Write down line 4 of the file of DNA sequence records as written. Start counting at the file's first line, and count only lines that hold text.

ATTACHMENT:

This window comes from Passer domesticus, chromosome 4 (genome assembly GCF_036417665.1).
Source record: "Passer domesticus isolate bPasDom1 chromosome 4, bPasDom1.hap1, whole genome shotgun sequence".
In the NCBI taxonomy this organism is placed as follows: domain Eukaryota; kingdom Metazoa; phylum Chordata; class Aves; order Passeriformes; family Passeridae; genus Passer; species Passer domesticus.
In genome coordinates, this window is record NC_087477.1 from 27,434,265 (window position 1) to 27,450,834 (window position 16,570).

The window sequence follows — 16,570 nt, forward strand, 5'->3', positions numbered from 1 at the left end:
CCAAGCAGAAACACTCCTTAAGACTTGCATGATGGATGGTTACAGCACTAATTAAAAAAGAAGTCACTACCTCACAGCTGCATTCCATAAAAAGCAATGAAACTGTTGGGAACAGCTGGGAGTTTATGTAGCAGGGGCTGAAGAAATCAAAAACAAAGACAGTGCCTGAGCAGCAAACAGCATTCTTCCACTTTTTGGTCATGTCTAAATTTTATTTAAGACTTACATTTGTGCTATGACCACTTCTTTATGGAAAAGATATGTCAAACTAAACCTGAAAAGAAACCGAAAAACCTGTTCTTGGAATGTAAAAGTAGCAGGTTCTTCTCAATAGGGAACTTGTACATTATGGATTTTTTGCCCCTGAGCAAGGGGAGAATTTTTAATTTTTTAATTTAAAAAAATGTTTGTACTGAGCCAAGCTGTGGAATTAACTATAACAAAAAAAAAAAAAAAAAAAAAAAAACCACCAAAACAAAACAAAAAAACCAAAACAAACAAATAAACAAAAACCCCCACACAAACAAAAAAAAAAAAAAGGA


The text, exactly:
In genome coordinates, this window is record NC_087477.1 from 27,434,265 (window position 1) to 27,450,834 (window position 16,570).